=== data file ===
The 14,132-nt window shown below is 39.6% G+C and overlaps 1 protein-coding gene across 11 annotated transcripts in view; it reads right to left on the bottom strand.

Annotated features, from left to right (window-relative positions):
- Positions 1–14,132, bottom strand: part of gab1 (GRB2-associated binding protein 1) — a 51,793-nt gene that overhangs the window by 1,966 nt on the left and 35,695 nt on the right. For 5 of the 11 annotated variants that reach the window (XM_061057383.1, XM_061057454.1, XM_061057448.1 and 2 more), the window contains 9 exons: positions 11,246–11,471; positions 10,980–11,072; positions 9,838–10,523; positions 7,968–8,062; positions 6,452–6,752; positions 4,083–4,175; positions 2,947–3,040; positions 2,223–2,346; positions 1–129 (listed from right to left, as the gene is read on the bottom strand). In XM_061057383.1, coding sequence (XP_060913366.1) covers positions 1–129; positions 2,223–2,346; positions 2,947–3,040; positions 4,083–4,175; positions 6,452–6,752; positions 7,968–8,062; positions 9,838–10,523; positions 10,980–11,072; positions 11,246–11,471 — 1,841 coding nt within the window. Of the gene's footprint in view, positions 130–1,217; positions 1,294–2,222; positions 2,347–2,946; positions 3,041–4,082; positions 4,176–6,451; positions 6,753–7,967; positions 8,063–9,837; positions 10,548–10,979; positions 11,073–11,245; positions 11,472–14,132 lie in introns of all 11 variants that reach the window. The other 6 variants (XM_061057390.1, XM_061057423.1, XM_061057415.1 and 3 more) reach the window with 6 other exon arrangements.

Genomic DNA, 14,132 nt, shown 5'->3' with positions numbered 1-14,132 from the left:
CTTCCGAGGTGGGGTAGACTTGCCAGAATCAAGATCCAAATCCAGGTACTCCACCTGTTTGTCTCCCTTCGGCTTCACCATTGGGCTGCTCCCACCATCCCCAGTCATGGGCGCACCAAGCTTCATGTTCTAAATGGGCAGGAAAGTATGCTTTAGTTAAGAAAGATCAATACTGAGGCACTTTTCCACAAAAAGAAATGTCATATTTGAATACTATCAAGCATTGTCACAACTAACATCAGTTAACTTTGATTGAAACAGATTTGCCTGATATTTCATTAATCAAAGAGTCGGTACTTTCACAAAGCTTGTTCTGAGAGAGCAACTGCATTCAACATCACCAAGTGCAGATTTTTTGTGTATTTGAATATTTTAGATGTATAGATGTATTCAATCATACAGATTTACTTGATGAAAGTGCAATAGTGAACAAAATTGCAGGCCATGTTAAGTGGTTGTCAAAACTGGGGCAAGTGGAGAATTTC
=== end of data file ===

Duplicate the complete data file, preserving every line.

The 14,132-nt window shown below is 39.6% G+C and overlaps 1 protein-coding gene across 11 annotated transcripts in view; it reads right to left on the bottom strand.

Annotated features, from left to right (window-relative positions):
- Positions 1–14,132, bottom strand: part of gab1 (GRB2-associated binding protein 1) — a 51,793-nt gene that overhangs the window by 1,966 nt on the left and 35,695 nt on the right. For 5 of the 11 annotated variants that reach the window (XM_061057383.1, XM_061057454.1, XM_061057448.1 and 2 more), the window contains 9 exons: positions 11,246–11,471; positions 10,980–11,072; positions 9,838–10,523; positions 7,968–8,062; positions 6,452–6,752; positions 4,083–4,175; positions 2,947–3,040; positions 2,223–2,346; positions 1–129 (listed from right to left, as the gene is read on the bottom strand). In XM_061057383.1, coding sequence (XP_060913366.1) covers positions 1–129; positions 2,223–2,346; positions 2,947–3,040; positions 4,083–4,175; positions 6,452–6,752; positions 7,968–8,062; positions 9,838–10,523; positions 10,980–11,072; positions 11,246–11,471 — 1,841 coding nt within the window. Of the gene's footprint in view, positions 130–1,217; positions 1,294–2,222; positions 2,347–2,946; positions 3,041–4,082; positions 4,176–6,451; positions 6,753–7,967; positions 8,063–9,837; positions 10,548–10,979; positions 11,073–11,245; positions 11,472–14,132 lie in introns of all 11 variants that reach the window. The other 6 variants (XM_061057390.1, XM_061057423.1, XM_061057415.1 and 3 more) reach the window with 6 other exon arrangements.

Genomic DNA, 14,132 nt, shown 5'->3' with positions numbered 1-14,132 from the left:
CTTCCGAGGTGGGGTAGACTTGCCAGAATCAAGATCCAAATCCAGGTACTCCACCTGTTTGTCTCCCTTCGGCTTCACCATTGGGCTGCTCCCACCATCCCCAGTCATGGGCGCACCAAGCTTCATGTTCTAAATGGGCAGGAAAGTATGCTTTAGTTAAGAAAGATCAATACTGAGGCACTTTTCCACAAAAAGAAATGTCATATTTGAATACTATCAAGCATTGTCACAACTAACATCAGTTAACTTTGATTGAAACAGATTTGCCTGATATTTCATTAATCAAAGAGTCGGTACTTTCACAAAGCTTGTTCTGAGAGAGCAACTGCATTCAACATCACCAAGTGCAGATTTTTTGTGTATTTGAATATTTTAGATGTATAGATGTATTCAATCATACAGATTTACTTGATGAAAGTGCAATAGTGAACAAAATTGCAGGCCATGTTAAGTGGTTGTCAAAACTGGGGCAAGTGGAGAATTTC